A dish at Kazan in Ra’anana.
(photo credit: Courtesy)
Kazan is something of a paradox – on the one hand a very sophisticated gourmet restaurant, and on the other a popular rendezvous for families, even with small children.
Liron Tizabi, the owner, is almost always on hand to make guests welcome and ensure that everything goes off without a hitch. The family of Persian origin has been in the catering business for years, and Kazan was opened nearly three years ago, in a prime location on Ra’anana’s main drag, Ahuza, where the competition is fierce, as there are so many kosher eateries around.
No sooner had we sat down than glasses of iced water appeared, followed quickly by a menu written in perfect English.
The tables had no tablecloths, but there were huge cloth napkins rather than the paper variety – which seems to be a trend. While we nibbled on crusty country bread slices with the inevitable oil and balsamic dips and olives, our efficient waitress took our orders.
My partner began his meal with goose liver pâté served with stewed figs, while I chose the tuna tartare (NIS 58). This was a very interesting choice, as the fresh fish had been finely chopped with even smaller pieces of cucumber, onion, red pepper and avocado. Shaped into a perfect ring, and with just the right amount of vinaigrette, it was a very pleasing mix of flavors and textures. On the other side of the table, the pâté was being demolished with fervor, and when I tasted it I could understand why – rich and creamy liver flavors contrasting with the sweet fig compote – truly a superb dish.
For my main course I chose grilled sea bream with a colorful garnish of thinly sliced radish, cherry tomatoes and plenty of lemon (NIS 126). It was so perfectly cooked – not a minute too long or too short – that I needed to find out more about the chef who got it just right.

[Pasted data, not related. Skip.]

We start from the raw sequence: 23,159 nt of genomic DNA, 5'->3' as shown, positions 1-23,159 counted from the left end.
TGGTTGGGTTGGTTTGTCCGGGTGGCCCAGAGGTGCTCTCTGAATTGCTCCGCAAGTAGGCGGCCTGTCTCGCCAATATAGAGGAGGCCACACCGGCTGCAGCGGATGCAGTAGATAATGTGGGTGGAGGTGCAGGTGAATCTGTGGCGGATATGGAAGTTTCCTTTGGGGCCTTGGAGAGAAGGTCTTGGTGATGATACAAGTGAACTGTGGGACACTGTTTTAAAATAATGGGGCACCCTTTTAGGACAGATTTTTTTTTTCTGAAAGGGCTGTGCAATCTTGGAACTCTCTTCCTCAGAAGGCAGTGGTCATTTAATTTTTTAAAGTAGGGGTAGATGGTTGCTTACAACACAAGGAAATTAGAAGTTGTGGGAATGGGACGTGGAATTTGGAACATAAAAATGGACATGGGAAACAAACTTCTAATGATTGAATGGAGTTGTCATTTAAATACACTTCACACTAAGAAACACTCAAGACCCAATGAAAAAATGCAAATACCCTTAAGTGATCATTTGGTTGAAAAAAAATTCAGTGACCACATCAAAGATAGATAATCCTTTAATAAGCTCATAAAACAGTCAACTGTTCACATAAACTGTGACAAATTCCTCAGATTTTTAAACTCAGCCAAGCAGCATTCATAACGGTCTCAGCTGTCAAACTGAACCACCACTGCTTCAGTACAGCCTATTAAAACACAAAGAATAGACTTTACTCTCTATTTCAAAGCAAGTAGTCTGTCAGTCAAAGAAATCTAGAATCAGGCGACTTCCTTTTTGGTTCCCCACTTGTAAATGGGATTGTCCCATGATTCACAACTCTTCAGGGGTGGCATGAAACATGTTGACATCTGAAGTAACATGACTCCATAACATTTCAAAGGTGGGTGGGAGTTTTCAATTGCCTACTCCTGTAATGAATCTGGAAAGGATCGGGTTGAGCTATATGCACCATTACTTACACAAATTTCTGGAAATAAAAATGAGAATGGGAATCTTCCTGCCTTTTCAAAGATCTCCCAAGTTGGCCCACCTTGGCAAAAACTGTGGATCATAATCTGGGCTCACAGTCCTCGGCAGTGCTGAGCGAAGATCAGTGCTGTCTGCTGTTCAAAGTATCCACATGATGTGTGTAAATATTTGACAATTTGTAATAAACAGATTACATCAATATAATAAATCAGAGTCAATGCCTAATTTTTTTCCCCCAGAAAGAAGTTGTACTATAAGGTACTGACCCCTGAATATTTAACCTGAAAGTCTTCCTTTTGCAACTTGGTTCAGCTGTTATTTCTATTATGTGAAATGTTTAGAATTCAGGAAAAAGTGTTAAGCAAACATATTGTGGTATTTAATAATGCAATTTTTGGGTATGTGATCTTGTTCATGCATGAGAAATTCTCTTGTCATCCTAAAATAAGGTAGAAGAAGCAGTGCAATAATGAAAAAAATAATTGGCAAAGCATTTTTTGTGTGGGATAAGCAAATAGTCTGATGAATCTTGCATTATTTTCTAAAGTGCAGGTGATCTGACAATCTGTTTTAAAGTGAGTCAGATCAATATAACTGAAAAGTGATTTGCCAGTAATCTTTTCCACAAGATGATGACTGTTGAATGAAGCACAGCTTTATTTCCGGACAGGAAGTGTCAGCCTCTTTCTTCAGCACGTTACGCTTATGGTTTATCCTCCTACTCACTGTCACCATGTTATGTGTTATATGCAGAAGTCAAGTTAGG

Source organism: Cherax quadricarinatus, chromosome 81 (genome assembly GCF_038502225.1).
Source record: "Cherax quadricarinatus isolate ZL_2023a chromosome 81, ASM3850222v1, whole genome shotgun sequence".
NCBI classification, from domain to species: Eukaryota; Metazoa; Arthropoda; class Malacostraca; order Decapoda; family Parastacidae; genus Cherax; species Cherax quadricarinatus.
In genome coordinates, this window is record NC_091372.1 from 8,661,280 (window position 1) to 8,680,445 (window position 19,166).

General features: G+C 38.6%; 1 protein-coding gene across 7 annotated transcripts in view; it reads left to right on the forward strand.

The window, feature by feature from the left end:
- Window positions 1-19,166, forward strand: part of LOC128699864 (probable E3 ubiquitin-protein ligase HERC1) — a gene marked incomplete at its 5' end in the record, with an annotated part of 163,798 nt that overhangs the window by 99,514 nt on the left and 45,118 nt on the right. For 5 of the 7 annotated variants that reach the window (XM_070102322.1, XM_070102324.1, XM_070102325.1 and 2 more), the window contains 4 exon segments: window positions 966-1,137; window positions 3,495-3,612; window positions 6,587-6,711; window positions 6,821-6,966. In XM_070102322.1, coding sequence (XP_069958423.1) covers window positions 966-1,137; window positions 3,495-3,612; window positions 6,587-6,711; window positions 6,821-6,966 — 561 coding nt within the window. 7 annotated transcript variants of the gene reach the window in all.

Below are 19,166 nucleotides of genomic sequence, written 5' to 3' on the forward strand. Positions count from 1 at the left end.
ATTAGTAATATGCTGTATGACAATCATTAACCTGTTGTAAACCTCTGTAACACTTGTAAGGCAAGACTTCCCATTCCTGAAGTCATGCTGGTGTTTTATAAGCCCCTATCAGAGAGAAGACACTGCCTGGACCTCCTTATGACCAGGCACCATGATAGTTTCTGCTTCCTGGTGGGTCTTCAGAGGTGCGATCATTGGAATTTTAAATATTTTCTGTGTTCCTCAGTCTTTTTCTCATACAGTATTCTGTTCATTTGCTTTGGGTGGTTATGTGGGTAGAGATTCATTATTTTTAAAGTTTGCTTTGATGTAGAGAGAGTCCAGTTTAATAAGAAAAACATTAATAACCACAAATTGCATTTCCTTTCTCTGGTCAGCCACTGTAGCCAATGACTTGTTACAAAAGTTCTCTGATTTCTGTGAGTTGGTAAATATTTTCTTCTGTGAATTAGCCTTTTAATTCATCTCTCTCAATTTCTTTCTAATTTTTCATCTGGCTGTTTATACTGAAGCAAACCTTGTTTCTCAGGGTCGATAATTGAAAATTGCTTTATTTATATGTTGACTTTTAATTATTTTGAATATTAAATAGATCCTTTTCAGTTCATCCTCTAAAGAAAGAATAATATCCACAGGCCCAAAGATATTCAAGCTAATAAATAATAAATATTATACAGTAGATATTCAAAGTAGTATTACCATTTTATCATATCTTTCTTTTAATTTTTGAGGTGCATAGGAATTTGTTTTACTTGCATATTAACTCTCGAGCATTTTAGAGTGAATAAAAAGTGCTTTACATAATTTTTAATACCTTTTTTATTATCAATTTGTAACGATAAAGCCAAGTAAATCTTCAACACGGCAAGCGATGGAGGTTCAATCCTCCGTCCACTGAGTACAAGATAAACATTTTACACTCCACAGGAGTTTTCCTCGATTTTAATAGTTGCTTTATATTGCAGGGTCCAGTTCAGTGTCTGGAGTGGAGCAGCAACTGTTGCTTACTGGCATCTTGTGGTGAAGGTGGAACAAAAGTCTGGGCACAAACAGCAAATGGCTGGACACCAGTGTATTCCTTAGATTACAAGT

It turns out he is English, he came here as a child, and his name is Daniel Hartuv. Well that’s something to make us Brits proud.
Across the table my partner was dissecting his three very meaty lamb chops with surgical precision. There was not a soupcon of meat left on the bones by the time he’d finished, and it was all done with a knife and fork – no hands (NIS 198). I suppose it helps if you are a surgeon anyway.
JPOST VIDEOS THAT MIGHT INTEREST YOU:
As a side dish we shared a bowl of nicely al dente green beans jazzed up with whole roasted garlic cloves and shredded zucchini.
To accompany this feast we each had a glass of wine, a Yarden Chardonnay for me (NIS 46) and a Cabernet Sauvignon from Ella Valley Vineyards (NIS 58) for the chops. Both wines are complex, rich with tastes and overtones and perfectly complemented the food.
We agreed to share a dessert and chose a decadent chocolate dream consisting of rich chocolate ice cream served on a crunchy caramel base with bitter chocolate ganache poured over the whole edifice (NIS 48). Needless to say, quite divine.
Throughout the evening the young staff were very attentive, checking that all was well and constantly refilling the iced water. By the time we left, after drinking glasses of hot mint water, the restaurant was filled and one could detect the pleasant buzz of satisfied customers enjoying a fun night out with top-notch food and a warm and welcoming atmosphere. What more could anyone ask for?
71 Ahuza, Ra’anana.
Tel: (09) 779-7300
Sun-Thursday, 12 p.m.-midnight.
Saturday, 1 hour after Shabbat.The writer was a guest of the restaurant.
Join Jerusalem Post Premium Plus now for just $5 and upgrade your experience with an ads-free website and exclusive content. Click here>>